Let’s say you’ve built a model to predict which customers are most likely to churn, and based on those predictions, provide those customers with a special one-time offer.

If the campaign is effective in reducing churn, you’ll be able to witness this in the “Predictions over time” graph. In this particular case, you’d see a higher rate of “incorrectly detected” churn (false positives) after the business treatment occurs. In other words, your model would increasingly predict churn in cases where none, in fact, occurred.

This means you’d want to see your actions negatively impact the performance of the model – but in a way that favors the desired target behavior (e.g. seeing less churn than was predicted).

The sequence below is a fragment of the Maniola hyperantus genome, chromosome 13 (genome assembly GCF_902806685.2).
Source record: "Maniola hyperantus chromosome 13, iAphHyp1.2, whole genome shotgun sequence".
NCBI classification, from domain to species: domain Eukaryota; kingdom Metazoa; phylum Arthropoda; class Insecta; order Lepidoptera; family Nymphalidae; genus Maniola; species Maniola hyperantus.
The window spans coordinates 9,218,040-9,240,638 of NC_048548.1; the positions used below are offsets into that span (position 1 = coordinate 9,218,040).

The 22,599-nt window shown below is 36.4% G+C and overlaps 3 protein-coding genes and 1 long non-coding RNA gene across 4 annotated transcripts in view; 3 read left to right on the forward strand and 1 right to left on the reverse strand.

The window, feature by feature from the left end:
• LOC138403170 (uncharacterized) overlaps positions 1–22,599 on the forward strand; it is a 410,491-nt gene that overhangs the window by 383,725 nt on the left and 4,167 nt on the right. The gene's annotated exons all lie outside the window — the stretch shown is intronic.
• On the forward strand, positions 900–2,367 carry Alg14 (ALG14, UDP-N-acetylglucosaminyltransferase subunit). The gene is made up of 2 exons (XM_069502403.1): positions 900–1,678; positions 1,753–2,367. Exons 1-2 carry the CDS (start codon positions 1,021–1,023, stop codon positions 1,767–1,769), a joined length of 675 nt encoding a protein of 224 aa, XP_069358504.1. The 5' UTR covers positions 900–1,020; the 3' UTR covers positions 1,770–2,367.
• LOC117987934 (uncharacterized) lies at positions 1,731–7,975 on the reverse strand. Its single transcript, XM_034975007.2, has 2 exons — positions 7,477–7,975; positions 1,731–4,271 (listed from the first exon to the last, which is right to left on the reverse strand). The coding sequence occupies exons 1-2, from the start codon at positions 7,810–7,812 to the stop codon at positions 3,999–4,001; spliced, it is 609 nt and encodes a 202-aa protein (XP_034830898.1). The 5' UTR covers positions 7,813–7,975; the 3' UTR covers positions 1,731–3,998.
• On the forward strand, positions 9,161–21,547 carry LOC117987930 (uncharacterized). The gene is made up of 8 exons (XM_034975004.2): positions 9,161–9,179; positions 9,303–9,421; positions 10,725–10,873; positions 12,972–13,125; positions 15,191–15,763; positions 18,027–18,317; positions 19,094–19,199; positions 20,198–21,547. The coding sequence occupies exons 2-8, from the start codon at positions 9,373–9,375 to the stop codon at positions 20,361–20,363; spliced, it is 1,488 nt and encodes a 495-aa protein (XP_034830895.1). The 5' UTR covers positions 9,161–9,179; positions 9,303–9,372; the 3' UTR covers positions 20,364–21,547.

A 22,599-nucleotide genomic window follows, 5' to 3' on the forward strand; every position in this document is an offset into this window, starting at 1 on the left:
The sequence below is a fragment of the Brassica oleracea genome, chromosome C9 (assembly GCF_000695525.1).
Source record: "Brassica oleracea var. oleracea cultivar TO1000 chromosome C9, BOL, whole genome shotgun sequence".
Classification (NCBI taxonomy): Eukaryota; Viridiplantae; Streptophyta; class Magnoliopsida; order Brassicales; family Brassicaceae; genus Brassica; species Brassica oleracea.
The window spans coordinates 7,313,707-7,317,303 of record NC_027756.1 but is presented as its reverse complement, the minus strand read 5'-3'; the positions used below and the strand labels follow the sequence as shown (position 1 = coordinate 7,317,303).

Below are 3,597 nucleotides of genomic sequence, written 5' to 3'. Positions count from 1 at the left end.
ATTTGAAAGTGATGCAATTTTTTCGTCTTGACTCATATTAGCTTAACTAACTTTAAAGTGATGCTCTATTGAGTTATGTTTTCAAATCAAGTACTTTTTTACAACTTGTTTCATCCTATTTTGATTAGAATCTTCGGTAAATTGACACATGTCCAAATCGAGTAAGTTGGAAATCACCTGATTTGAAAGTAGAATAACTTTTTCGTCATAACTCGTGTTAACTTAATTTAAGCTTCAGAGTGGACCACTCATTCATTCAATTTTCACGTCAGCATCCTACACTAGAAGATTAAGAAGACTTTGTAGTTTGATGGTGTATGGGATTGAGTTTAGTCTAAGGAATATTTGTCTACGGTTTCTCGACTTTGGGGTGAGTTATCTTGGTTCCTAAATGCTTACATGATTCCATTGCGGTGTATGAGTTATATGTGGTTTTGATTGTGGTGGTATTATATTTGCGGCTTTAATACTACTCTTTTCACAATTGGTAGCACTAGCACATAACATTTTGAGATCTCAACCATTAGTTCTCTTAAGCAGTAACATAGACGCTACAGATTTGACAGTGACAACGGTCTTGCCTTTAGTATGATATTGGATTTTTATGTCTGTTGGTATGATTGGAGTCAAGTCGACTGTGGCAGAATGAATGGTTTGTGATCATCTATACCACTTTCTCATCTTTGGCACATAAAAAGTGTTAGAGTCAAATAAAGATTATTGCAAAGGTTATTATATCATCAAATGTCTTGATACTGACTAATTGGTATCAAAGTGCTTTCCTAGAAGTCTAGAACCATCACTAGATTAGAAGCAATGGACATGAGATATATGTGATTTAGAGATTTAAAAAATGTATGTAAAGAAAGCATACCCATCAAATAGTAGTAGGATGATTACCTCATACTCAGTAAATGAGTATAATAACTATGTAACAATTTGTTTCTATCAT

Note, however, that when the performance of your model worsens, you will want to retrain it so as to improve the accuracy of future predictions.

Identifying data issues

In some cases, the “Predictions over time” graph can reveal a problem in your data. This may be the case when there is significant inconsistency in the proportion of correct and incorrect predictions, and it can’t be explained by a business treatment that was carried out (see above).

Let’s use at an example from an actual Pecan customer. In the below graph, you can see a sudden drop-off in the gray-colored population. This population represents the total number of entities who were correctly predicted not to perform the target behavior (a.k.a. “Correctly Ignored”/true negatives).

Their sudden disappearance (from approximately 26,000 to 0) reveals that a portion of the real-world data was missing when fed back into Pecan. We know that only a portion was missing because the graph still shows entities that were “incorrectly detected” to churn (a.k.a. false positives, in turquoise), as well as populations in purple and red.